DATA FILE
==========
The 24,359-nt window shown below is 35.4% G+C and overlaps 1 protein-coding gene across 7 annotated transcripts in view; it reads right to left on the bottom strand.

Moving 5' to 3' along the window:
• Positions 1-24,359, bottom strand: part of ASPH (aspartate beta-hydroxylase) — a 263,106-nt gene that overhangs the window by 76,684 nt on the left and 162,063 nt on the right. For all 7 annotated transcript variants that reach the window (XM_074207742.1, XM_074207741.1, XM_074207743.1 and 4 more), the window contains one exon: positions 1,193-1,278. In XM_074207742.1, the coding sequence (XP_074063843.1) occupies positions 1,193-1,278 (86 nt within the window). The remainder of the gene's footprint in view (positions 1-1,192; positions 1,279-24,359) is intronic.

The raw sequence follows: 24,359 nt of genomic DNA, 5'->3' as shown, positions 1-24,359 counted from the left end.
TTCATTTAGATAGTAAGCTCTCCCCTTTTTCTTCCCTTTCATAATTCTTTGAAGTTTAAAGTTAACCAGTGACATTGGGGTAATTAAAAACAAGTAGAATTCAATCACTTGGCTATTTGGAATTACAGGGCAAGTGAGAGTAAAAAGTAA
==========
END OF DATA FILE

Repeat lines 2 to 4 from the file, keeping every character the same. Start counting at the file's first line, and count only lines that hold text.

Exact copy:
Moving 5' to 3' along the window:
• Positions 1-24,359, bottom strand: part of ASPH (aspartate beta-hydroxylase) — a 263,106-nt gene that overhangs the window by 76,684 nt on the left and 162,063 nt on the right. For all 7 annotated transcript variants that reach the window (XM_074207742.1, XM_074207741.1, XM_074207743.1 and 4 more), the window contains one exon: positions 1,193-1,278. In XM_074207742.1, the coding sequence (XP_074063843.1) occupies positions 1,193-1,278 (86 nt within the window). The remainder of the gene's footprint in view (positions 1-1,192; positions 1,279-24,359) is intronic.

The raw sequence follows: 24,359 nt of genomic DNA, 5'->3' as shown, positions 1-24,359 counted from the left end.